Offer ends in
2015-03-26 00:00:00GeneralEnglishHow To Prepare For A Speaking Engagement: How and what to prepare in advance Content, Preparation, Delivery, Practicing, warm-up. To Prepare For A Speaking Engagement

How To Prepare For A Speaking Engagement

2 min read

Public speaking is an intrinsic feature of work-life in the contemporary world. Whether it’s making power-point presentations to your team, sales pitches to prospective clients, or delivering the keynote address at a business seminar, public speaking is a critical communication skill.

It is also learned the ability, and while some people have an aptitude for it, the best public speakers invest a lot of time and energy honing their skills-sets. So whether you’re a novice or a seasoned pro, here are a series of steps you can take to help you prepare for your next public speaking engagement.

Preparation: The Long and The Short Of It Some of your preparation will take place in the days and weeks preceding the event and some of it you will find useful just before the event.

How and what to prepare in advance Content: At the heart of the whole exercise is the content that you will be communicating to your audience. Before you start creating the content, make sure you know who you’re tailoring it for. Who exactly is your audience? The way you would address high-school students is not necessarily how you would address a group of 50 and 60-year-old executives.

Once you know who your audience is, you can decide on the tone of the presentation. Will it be conversational or formal? Will it be interactive—with a lot of time for Q & A—or will you carry the entire weight of the presentation?

Delivery: Marshall McLuhan, the famous media theorist, once said, “The medium is the message”. In other words, how you convey something is as important as what you convey. Once you’ve written your speech—or even as you write it—practice delivering it. Long, wordy sentences are hard to communicate verbally and increase your chances of boring your audience. Keep your sentences—and their delivery—crisp and clear.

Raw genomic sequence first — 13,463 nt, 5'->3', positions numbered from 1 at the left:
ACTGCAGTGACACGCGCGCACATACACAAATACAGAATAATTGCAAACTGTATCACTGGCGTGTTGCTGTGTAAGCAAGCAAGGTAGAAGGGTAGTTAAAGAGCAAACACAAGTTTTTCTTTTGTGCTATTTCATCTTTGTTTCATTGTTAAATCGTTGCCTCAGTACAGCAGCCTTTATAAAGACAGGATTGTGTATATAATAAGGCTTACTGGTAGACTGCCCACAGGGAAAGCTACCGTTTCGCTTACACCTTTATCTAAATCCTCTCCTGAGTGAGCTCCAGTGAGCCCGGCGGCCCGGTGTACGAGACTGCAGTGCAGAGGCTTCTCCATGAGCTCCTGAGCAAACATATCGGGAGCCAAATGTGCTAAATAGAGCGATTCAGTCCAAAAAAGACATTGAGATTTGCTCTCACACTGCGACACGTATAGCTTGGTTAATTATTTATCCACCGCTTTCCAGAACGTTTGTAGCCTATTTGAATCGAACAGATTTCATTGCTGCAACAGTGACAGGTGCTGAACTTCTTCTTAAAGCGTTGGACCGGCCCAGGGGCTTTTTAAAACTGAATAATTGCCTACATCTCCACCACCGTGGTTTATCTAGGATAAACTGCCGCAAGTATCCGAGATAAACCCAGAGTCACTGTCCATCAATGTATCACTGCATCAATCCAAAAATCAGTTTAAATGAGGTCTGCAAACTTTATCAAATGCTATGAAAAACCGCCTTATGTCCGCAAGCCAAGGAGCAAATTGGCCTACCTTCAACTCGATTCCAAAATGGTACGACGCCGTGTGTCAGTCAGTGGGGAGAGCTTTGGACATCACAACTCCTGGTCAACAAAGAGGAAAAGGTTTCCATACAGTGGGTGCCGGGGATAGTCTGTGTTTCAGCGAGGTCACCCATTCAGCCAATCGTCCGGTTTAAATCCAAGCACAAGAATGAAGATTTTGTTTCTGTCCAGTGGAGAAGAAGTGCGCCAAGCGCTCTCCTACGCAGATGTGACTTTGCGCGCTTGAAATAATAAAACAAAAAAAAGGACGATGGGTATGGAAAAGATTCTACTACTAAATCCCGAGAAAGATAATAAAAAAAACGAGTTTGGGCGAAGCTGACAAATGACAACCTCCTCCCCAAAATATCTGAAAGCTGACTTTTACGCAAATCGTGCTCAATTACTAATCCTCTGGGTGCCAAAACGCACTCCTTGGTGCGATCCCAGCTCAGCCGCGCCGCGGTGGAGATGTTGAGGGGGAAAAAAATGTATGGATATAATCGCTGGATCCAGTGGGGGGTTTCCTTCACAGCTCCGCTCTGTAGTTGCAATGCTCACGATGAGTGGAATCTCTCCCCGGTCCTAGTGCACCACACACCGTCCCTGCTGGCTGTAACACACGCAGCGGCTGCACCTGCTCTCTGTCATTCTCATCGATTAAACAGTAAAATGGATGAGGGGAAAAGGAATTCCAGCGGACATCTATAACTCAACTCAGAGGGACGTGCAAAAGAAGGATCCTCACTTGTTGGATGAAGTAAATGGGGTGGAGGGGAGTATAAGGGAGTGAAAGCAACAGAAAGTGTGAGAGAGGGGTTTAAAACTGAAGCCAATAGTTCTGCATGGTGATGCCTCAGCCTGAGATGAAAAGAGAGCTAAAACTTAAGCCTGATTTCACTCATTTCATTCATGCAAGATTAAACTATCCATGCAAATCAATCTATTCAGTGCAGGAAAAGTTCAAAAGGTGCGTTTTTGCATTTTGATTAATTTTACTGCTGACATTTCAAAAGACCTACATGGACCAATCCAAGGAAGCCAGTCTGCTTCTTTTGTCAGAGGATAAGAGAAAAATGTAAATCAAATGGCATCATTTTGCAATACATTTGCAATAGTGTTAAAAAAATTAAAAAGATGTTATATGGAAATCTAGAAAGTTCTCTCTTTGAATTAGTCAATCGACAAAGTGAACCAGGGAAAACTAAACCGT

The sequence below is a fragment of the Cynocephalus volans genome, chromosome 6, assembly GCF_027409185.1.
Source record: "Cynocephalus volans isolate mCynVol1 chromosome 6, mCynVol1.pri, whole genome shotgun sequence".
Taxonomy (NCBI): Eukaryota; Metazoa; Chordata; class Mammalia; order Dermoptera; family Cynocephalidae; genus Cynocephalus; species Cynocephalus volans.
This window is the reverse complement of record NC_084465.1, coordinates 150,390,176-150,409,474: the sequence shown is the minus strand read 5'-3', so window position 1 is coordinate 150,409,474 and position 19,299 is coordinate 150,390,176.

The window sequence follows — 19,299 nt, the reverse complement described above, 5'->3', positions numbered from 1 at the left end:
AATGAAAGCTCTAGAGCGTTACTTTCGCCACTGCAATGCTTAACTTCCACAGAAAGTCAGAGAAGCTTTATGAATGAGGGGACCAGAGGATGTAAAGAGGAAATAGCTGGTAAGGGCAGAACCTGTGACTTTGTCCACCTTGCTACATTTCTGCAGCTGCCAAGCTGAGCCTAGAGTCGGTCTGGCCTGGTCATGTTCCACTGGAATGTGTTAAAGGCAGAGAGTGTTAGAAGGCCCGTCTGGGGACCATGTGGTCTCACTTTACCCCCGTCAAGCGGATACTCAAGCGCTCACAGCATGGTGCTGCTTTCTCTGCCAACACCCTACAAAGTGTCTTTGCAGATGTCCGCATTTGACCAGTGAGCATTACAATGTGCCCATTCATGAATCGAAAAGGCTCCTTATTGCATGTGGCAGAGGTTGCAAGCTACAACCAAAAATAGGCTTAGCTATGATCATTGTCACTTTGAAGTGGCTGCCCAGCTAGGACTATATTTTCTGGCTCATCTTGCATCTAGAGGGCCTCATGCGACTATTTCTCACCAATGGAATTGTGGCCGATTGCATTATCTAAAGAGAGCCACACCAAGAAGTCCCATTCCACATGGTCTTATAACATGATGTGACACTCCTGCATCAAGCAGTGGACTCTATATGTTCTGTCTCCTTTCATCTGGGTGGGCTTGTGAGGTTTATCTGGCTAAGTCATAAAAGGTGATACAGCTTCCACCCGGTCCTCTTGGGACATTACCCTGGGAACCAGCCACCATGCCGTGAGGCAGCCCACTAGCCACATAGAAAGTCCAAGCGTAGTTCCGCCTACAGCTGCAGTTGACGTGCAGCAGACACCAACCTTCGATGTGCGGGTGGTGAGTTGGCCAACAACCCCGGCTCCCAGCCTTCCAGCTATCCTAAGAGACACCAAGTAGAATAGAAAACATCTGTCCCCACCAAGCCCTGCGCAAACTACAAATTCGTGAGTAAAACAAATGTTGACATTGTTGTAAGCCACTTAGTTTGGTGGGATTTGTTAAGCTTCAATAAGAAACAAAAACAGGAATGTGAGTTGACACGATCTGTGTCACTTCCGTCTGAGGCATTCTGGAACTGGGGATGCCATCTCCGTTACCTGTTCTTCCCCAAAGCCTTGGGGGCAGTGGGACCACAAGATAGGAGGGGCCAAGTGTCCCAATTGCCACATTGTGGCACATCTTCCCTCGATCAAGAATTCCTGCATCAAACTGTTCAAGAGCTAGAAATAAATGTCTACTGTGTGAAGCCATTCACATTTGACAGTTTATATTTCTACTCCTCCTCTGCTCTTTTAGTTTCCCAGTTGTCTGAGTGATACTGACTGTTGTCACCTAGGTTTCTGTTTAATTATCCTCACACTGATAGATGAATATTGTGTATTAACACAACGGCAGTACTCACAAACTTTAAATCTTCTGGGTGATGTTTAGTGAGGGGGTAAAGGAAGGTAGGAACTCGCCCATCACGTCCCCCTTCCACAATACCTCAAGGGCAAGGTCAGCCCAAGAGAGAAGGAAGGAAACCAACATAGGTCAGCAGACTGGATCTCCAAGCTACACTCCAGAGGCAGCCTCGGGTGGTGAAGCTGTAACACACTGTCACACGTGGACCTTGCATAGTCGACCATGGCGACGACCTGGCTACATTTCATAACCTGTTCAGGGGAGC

Practice: You are no doubt familiar with the expression “Genius is one percent inspiration, ninety-nine percent perspiration”. Having a flair for public speaking is great, but it takes practice—‘perspiration’—to become a consistently good public speaker.

Once you’ve written your speech, practice it in front of the mirror to see what you look like when you’re making it—do you look tense? Or stiff? Practice in front of others as well, and using their feedback, practice some more.

On the spot preparation On the day of the big event, and you might think that there’s nothing more you can do to prepare but there are still a few things you can do to calm your nerves.

Arrive early: Instead of arriving late and adding to any stress that you might already be feeling, come in early. Stroll around the auditorium or the room in which the event will take place; familiarise yourself with the stage/space and the seating arrangements. Get comfortable with the surroundings.

Warm-up: Athletes, actors, singers—performers of all stripes, in fact —make sure that they limber up before they appear in front of an audience. Practice some voice and speech exercises to make sure your vocal cords and facial muscles are pliant. If your voice and face are stiff, you can bet it’ll affect the quality of your speech delivery.

Have fun: you’ve prepared and practiced as much as you can. At this point the most important thing you can do is to just enjoy the experience, thus ensuring that your audience does too! Follow these simple steps and you will be set to deliver a successful speaking engagement.

Information may be abridged and therefore incomplete. This document/information does not constitute, and should not be considered a substitute for, legal or financial advice. Each financial situation is different, the advice provided is intended to be general. Please contact your financial or legal advisors for information specific to your situation.

Related Articles